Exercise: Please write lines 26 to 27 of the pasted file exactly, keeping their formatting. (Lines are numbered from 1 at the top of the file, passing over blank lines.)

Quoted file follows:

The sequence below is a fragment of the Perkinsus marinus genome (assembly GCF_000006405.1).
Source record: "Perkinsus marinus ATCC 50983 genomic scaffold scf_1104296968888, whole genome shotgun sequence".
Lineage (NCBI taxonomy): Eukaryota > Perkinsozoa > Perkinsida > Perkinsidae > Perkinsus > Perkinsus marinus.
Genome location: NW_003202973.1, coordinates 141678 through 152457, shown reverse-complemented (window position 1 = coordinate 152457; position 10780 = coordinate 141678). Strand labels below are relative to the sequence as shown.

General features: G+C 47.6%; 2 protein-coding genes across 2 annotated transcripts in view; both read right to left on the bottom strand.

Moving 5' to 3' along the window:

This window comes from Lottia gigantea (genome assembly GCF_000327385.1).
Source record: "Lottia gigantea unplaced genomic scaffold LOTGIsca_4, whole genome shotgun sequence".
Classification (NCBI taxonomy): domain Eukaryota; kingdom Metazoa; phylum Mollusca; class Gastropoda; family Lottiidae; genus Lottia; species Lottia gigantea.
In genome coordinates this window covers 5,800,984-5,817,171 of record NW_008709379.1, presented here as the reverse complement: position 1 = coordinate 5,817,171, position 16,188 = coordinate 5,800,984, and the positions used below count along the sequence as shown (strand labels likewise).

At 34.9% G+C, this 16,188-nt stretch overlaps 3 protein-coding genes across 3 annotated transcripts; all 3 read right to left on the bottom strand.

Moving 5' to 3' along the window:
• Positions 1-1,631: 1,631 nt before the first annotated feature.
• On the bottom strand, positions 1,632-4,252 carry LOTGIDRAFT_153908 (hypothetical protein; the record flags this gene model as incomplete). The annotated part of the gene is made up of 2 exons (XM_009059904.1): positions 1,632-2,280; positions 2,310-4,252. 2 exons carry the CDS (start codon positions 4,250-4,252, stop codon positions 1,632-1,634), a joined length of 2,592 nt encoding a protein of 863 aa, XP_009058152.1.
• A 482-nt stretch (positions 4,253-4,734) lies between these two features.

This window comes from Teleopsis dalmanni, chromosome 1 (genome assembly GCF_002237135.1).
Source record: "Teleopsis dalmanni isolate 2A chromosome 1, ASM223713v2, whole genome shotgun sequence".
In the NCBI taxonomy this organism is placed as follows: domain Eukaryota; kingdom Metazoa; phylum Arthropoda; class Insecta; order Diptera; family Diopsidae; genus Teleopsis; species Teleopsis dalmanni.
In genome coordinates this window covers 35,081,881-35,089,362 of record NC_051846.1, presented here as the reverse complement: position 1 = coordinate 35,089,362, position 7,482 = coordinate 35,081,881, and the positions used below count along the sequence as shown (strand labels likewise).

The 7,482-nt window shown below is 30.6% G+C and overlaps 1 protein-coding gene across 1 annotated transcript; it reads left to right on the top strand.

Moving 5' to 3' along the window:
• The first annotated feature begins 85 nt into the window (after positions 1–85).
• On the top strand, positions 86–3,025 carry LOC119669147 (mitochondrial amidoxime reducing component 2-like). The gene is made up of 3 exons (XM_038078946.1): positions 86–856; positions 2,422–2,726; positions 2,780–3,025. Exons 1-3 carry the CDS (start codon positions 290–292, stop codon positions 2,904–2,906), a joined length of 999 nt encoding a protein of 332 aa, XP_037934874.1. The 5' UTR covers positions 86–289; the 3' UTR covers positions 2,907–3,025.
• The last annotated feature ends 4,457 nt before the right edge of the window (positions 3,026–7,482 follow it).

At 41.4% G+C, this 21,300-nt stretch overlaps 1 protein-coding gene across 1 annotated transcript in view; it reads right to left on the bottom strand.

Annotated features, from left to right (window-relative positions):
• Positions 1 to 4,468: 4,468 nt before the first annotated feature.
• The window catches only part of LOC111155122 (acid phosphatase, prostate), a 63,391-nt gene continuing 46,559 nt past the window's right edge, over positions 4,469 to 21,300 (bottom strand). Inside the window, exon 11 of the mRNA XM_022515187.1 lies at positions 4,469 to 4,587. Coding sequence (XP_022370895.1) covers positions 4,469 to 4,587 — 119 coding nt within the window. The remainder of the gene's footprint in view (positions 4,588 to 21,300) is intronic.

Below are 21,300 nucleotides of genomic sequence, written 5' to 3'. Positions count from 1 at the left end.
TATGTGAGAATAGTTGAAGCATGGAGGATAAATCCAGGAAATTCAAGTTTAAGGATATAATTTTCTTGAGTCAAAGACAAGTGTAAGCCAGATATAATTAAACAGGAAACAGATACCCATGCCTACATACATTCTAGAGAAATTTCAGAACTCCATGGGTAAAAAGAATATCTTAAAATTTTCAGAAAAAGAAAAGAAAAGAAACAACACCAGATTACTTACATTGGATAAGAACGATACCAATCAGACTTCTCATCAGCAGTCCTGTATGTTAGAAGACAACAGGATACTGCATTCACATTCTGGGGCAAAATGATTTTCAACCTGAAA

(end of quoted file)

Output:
Annotated features, from left to right (window-relative positions):
• Positions 1 to 4,468: 4,468 nt before the first annotated feature.